B-BBEE amendments to aid higher education access

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The new Broad-Based Black Economic Empowerment (BBBEE) code amendments that are coming into effect in December, should help to resolve the issue of access to higher education in South Africa, says online student crowdfunding platform Feenix.

The amendments were published in May, and will require that 2.5% of a corporation’s yearly payroll be spent on funding higher education.

Feenix resource mobilisation manager Nyasha Njela says the amendments to the BBBEE scorecard are a positive step towards addressing the challenge that many students face in the country with regard to access to higher education and that the platform can be instrumental in helping companies fund students’ education.

“The amendments, under Skills Development in the scorecard, have a specific focus on supporting higher education students. This will encourage companies to provide funding for previously disadvantaged students for which they will earn up to four points on the scorecard,” she explains.

The amendments include a revised code 300 for the Skills Development generic scorecard, and indicators for employed and unemployed learnerships are now said to be combined.

Consultancy firm Human Nature consulting director Jo-Anne Hay believes job creation and addressing funding for tertiary education are the two challenges in the South African economy that drove these amendments.

Hay says the previous target of 6% of leviable amount for generic enterprises has been split: 3.5%, or six points, are to be spent on learnership programmes, while 2.5%, or four points, are to be spent on the new indicator for Skills Development – expenditure for previously disadvantaged students at basic and higher education institutions.

“The 2.5% target is a significant part of the Skills Development scorecard and corporates will need to focus on this to maintain their required BBBEE levels. It would be beneficial for corporates to instead concentrate on their core business and work with an organisation such as Feenix to ensure the effective allocation of funding.”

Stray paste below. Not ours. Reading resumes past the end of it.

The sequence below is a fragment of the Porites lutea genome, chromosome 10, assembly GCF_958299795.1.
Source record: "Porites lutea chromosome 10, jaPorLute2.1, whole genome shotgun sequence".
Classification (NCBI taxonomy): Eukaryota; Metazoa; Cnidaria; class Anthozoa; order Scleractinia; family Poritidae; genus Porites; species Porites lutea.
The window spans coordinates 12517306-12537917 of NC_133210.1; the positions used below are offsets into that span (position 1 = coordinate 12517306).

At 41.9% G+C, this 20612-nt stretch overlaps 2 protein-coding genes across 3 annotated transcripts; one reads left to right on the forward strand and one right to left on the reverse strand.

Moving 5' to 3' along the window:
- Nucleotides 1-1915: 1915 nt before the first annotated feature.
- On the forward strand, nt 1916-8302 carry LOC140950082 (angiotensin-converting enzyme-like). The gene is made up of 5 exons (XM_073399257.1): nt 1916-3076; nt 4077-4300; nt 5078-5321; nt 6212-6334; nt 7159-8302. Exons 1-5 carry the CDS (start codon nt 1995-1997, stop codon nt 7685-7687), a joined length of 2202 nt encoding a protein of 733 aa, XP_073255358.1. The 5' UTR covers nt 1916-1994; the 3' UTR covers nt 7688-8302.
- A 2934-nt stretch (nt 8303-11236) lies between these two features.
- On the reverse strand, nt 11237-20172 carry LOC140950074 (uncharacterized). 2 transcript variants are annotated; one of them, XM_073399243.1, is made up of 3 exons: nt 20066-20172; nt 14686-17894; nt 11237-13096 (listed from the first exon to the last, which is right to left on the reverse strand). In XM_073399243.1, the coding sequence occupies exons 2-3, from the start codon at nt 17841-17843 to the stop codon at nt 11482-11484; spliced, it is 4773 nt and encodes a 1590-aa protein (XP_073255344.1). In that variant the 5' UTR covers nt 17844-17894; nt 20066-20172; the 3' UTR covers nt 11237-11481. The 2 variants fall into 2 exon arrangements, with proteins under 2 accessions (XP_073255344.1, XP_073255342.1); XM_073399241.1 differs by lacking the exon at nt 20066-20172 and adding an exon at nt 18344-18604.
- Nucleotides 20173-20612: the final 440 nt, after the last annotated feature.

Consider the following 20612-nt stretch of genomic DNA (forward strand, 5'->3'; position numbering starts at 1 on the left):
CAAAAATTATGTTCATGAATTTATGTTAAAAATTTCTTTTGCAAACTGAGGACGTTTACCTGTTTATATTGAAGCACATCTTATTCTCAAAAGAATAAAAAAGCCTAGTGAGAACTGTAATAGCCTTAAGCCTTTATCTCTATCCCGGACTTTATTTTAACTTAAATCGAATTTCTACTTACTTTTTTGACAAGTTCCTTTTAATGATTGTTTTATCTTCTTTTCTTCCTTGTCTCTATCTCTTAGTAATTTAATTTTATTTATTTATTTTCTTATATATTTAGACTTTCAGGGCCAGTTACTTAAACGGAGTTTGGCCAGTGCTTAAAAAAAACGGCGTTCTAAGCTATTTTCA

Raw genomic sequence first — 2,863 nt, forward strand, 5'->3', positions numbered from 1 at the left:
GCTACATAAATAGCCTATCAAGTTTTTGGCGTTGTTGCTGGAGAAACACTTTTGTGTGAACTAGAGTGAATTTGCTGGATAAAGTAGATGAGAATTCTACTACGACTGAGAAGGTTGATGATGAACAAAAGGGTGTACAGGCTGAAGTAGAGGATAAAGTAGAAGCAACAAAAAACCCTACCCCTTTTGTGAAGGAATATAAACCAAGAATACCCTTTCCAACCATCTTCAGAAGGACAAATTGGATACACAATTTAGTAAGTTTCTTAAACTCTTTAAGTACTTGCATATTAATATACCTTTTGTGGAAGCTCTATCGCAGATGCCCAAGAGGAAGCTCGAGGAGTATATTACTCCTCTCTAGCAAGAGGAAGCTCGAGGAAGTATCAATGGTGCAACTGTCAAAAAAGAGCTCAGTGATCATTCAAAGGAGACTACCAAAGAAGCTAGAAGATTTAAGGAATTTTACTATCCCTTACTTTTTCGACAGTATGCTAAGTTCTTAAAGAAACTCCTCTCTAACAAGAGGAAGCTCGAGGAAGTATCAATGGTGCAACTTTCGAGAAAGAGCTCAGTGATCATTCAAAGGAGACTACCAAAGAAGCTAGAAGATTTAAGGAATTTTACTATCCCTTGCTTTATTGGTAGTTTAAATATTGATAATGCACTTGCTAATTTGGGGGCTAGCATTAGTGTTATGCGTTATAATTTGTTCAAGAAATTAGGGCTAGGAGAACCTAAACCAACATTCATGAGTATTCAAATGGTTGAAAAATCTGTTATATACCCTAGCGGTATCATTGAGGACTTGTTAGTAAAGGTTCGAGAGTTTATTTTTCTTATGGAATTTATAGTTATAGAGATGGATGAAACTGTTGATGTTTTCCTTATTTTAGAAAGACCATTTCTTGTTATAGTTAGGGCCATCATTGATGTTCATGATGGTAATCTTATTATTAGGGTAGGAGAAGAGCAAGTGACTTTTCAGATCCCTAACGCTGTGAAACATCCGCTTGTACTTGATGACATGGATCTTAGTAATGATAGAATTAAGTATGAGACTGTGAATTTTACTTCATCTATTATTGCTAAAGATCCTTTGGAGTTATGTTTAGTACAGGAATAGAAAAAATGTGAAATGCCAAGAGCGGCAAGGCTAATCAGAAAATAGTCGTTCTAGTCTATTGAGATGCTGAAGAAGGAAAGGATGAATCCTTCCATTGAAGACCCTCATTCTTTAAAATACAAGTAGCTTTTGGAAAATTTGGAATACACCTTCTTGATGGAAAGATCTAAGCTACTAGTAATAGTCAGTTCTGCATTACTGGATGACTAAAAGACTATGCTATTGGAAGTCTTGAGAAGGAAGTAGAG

One of the main challenges businesses – which choose to contribute to bursaries – face, is to identify and vet students within their sector and to manage the administration of the funding and support payments.

Hay notes that the compliance needed to claim this spend for BBBEE purposes is very specific and it can be challenging to obtain the documentation required from each student.

The process is likely to require a large amount of paperwork and communication across various channels. This is where organisations such as Feenix come in. As a crowdfunding platform for education, one of its purposes is to connect funders with university students.

Njela says Feenix carries out a vetting process for each student and ensures that all documentation required for BBBEE verification is obtained.

“The process is a simple, efficient and effective one that allows us to match the right students with the right sectors and corporates.”

The added bonus, Njela points out, is that the organisation has a database that gives it access to graduating students and those in search of internship programmes.

“The amendments will make a major contribution to higher education in South Africa. The long-term benefit of this is that we will have an educated nation, who are able to make informed decisions and who will be able to actively participate in the economy,” Njela concludes.

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